That should come as good news for the industry, because it appears that Gen 2 technology will be around a while. "Gen 2 technology will have an impact because for the first time we have technology available that we know will have a long life span," says Beth Enslow, vice president of enterprise research for the Aberdeen Group. "Obviously Gen 1 technology was fine in pilots, but companies really needed to know from a production standpoint that they were investing in technology that has a longer life span, and that's what Gen 2 gives us."
That's not to say that Gen 2 technology will change the entire game, however. Many continue to entertain doubts about the magnitude of improvements that might be possible with Gen 2. Enslow, for one, is not convinced that it will deliver an impressive return on investment (ROI). "For a typical consumer goods supplier to the retail community," she says, "I'm still going to be scratching my head for a number of years to see where the ROI is."
AMR Research analyst Kara Romanow also remains skeptical. "I don't know if Gen 2 will make much of a difference," says Romanow,who reports that most CPG execs are still leery of making major investments in RFID technology. "Before they even are willing to discuss the potential promise or what the potential ROI might be, they all want to tell you what the problems are, and that the problems haven't gone away."
Hold the peanut butter
In the meantime, some manufacturers appear to be rethinking how they'll use RFID. Romanow predicts that in time, supply chain executives will concentrate more on how RFID can fix distinct business problems, as opposed to what she calls the "peanut butter approach" that has users smearing "RFID tags on all products, all the time."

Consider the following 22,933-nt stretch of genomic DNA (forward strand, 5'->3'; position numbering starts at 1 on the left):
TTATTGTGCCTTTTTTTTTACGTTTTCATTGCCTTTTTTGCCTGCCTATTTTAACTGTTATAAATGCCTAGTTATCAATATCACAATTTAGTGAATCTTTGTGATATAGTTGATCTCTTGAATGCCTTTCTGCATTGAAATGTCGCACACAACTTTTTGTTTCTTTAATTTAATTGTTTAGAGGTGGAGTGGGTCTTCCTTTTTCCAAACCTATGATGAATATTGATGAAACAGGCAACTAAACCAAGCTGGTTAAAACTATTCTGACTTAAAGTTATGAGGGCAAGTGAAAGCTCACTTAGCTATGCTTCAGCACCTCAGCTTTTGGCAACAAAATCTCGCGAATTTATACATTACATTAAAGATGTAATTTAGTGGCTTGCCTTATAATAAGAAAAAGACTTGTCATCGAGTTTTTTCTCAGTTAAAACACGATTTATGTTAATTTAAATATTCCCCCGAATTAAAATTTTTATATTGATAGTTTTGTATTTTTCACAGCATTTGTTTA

"I'm starting to see a subtle shift away from the tag-everything-all-the-time mentality to a very specific focus on a very specific business pain that can be uniquely addressed by this technology," she says.
Early indications are that Romanow is onto something. The focus on massive RFID tag rollouts is starting to slowly shift to the item level, which represents a 180-degree turn from the direction RFID technology seemed headed just 18 months ago. Item-level tagging has long been considered too expensive for the majority of consumer packaged goods. However, it's being roundly embraced by the pharmaceutical industry and the electronics sector, where individual items carry high price tags and where RFID holds particular promise for deterring theft and counterfeiting.
Another sweet spot for RFID technology is any product with a short shelf life, such as a DVD. DVD manufacturers are considering short-term tagging for their products, but maybe just for the first two weeks after they're released, since the majority of new releases are purchased within that period. "Manufacturers and retailers cannot afford an out-of-stock in the first two weeks," notes Romanow. "After that period they don't need to tag them, but during that two-week time frame, they had better know where the movies are."